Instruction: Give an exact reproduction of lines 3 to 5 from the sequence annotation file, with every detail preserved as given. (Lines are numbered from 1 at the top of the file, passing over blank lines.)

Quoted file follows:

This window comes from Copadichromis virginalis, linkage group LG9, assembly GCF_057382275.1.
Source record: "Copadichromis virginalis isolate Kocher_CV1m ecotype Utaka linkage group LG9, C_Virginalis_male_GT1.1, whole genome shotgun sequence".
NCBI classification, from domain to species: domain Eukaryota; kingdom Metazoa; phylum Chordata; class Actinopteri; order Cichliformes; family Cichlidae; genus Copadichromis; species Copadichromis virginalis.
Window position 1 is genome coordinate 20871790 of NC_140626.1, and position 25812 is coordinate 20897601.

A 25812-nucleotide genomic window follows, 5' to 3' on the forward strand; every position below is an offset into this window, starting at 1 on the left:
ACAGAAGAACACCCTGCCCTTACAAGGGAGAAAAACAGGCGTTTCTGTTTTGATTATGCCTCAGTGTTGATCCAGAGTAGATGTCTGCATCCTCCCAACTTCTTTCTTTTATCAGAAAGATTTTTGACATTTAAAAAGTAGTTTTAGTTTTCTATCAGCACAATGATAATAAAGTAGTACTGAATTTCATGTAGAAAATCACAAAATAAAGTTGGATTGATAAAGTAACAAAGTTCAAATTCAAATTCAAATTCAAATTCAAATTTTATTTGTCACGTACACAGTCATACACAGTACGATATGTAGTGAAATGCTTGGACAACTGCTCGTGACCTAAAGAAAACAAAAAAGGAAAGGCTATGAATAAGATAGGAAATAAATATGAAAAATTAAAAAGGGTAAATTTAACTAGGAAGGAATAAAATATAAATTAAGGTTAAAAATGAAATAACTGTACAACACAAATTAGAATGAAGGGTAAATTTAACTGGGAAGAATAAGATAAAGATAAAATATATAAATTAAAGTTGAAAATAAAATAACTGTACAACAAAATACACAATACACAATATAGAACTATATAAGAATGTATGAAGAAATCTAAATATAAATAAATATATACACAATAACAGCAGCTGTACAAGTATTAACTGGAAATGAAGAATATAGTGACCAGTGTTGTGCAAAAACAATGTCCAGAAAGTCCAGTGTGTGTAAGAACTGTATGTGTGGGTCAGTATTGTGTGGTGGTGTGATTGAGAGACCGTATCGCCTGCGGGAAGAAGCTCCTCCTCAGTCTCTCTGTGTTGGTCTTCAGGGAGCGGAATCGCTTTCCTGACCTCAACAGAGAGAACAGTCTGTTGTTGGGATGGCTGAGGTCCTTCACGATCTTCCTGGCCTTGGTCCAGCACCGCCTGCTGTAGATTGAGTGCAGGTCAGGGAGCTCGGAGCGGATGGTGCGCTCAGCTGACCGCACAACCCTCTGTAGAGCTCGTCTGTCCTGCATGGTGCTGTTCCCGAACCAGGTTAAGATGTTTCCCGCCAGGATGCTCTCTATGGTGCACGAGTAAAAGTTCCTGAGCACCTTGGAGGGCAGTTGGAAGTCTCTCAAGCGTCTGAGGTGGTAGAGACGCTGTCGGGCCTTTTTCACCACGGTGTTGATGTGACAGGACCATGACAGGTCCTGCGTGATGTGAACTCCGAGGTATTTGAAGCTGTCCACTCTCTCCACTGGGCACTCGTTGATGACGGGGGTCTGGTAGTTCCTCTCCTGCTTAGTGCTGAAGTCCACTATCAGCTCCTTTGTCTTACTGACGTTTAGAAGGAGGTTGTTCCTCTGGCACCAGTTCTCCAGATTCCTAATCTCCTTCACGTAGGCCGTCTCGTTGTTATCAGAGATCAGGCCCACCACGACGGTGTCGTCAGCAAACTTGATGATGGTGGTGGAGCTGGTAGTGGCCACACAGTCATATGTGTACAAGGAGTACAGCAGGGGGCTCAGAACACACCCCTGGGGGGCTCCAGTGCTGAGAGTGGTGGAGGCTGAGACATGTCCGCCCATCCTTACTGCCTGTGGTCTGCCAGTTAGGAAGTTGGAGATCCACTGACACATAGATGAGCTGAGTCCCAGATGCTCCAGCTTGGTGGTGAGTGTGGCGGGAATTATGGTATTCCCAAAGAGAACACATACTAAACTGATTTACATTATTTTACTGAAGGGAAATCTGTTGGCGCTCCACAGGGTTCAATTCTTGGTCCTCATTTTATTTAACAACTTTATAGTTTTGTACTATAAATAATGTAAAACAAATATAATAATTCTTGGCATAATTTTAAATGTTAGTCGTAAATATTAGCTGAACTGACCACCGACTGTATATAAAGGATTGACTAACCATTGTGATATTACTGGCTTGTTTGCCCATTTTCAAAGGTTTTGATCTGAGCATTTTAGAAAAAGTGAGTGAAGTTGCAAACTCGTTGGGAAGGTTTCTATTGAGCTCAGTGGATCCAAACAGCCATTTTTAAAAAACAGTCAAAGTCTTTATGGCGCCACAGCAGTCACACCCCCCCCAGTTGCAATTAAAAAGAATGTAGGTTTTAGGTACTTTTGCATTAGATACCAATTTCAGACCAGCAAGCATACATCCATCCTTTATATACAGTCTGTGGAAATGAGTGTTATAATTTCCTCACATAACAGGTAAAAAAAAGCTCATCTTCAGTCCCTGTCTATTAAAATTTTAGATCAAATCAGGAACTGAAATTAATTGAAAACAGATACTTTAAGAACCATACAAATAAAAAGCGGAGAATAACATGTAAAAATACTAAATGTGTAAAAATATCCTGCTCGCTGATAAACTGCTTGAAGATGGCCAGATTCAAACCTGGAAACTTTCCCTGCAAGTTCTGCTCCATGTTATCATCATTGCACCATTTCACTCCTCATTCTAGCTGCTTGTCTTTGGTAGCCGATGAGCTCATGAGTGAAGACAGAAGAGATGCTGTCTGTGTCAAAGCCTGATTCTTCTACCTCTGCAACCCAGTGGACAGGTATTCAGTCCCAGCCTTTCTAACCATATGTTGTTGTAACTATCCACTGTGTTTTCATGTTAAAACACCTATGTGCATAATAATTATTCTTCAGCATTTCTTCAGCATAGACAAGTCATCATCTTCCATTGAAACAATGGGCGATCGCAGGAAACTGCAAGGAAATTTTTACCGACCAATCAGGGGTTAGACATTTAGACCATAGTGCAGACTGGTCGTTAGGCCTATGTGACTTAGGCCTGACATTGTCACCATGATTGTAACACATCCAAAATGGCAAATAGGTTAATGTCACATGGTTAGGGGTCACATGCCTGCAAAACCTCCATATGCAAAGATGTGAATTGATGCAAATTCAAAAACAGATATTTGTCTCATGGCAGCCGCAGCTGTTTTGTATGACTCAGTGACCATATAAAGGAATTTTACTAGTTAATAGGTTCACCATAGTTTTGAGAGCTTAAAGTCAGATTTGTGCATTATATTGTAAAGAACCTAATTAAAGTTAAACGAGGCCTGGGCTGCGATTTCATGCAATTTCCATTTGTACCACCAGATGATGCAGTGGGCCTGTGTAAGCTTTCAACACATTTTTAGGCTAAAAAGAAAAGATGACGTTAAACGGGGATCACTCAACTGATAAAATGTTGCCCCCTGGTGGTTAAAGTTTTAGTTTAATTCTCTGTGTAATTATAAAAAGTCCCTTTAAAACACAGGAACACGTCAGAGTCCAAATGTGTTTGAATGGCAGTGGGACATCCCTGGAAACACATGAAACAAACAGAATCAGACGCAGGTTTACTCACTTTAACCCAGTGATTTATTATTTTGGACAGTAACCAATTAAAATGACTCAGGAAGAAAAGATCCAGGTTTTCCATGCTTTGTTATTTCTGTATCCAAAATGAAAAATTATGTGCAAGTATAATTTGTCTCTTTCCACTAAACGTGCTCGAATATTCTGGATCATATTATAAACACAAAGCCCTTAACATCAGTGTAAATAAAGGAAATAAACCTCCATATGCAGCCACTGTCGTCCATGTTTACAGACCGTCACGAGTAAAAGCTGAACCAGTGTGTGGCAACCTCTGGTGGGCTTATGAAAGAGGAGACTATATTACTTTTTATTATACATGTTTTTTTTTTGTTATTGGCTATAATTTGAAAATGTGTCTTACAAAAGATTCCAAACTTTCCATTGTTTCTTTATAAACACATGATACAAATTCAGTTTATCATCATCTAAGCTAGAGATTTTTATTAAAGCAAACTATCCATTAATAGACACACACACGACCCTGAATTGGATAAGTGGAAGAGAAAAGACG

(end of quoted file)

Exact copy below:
NCBI classification, from domain to species: domain Eukaryota; kingdom Metazoa; phylum Chordata; class Actinopteri; order Cichliformes; family Cichlidae; genus Copadichromis; species Copadichromis virginalis.
Window position 1 is genome coordinate 20871790 of NC_140626.1, and position 25812 is coordinate 20897601.

A 25812-nucleotide genomic window follows, 5' to 3' on the forward strand; every position below is an offset into this window, starting at 1 on the left: